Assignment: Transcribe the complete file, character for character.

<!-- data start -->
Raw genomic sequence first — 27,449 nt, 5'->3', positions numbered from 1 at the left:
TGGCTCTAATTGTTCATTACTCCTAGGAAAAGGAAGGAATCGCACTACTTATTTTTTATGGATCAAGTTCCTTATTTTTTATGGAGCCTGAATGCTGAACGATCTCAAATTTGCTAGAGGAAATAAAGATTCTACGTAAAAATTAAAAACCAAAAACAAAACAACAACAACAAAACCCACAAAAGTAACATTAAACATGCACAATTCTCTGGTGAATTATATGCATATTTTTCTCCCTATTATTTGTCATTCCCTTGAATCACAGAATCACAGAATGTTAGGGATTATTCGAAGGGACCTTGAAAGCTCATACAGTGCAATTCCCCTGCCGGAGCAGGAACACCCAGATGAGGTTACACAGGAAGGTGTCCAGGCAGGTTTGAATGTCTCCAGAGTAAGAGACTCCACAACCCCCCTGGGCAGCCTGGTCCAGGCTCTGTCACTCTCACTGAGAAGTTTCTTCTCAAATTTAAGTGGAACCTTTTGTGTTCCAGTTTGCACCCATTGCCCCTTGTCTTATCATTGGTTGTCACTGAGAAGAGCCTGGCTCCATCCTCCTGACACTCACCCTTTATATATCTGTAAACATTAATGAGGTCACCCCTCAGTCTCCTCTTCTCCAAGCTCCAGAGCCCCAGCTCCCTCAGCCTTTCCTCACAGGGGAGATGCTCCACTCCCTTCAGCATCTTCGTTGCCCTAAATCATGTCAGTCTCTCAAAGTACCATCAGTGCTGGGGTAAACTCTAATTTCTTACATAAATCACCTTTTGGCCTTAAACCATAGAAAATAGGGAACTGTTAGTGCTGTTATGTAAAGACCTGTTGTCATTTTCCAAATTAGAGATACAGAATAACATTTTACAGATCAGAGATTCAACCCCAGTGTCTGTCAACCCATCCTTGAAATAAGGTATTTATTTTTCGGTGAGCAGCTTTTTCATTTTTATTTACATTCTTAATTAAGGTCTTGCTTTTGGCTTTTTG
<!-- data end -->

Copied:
Raw genomic sequence first — 27,449 nt, 5'->3', positions numbered from 1 at the left:
TGGCTCTAATTGTTCATTACTCCTAGGAAAAGGAAGGAATCGCACTACTTATTTTTTATGGATCAAGTTCCTTATTTTTTATGGAGCCTGAATGCTGAACGATCTCAAATTTGCTAGAGGAAATAAAGATTCTACGTAAAAATTAAAAACCAAAAACAAAACAACAACAACAAAACCCACAAAAGTAACATTAAACATGCACAATTCTCTGGTGAATTATATGCATATTTTTCTCCCTATTATTTGTCATTCCCTTGAATCACAGAATCACAGAATGTTAGGGATTATTCGAAGGGACCTTGAAAGCTCATACAGTGCAATTCCCCTGCCGGAGCAGGAACACCCAGATGAGGTTACACAGGAAGGTGTCCAGGCAGGTTTGAATGTCTCCAGAGTAAGAGACTCCACAACCCCCCTGGGCAGCCTGGTCCAGGCTCTGTCACTCTCACTGAGAAGTTTCTTCTCAAATTTAAGTGGAACCTTTTGTGTTCCAGTTTGCACCCATTGCCCCTTGTCTTATCATTGGTTGTCACTGAGAAGAGCCTGGCTCCATCCTCCTGACACTCACCCTTTATATATCTGTAAACATTAATGAGGTCACCCCTCAGTCTCCTCTTCTCCAAGCTCCAGAGCCCCAGCTCCCTCAGCCTTTCCTCACAGGGGAGATGCTCCACTCCCTTCAGCATCTTCGTTGCCCTAAATCATGTCAGTCTCTCAAAGTACCATCAGTGCTGGGGTAAACTCTAATTTCTTACATAAATCACCTTTTGGCCTTAAACCATAGAAAATAGGGAACTGTTAGTGCTGTTATGTAAAGACCTGTTGTCATTTTCCAAATTAGAGATACAGAATAACATTTTACAGATCAGAGATTCAACCCCAGTGTCTGTCAACCCATCCTTGAAATAAGGTATTTATTTTTCGGTGAGCAGCTTTTTCATTTTTATTTACATTCTTAATTAAGGTCTTGCTTTTGGCTTTTTG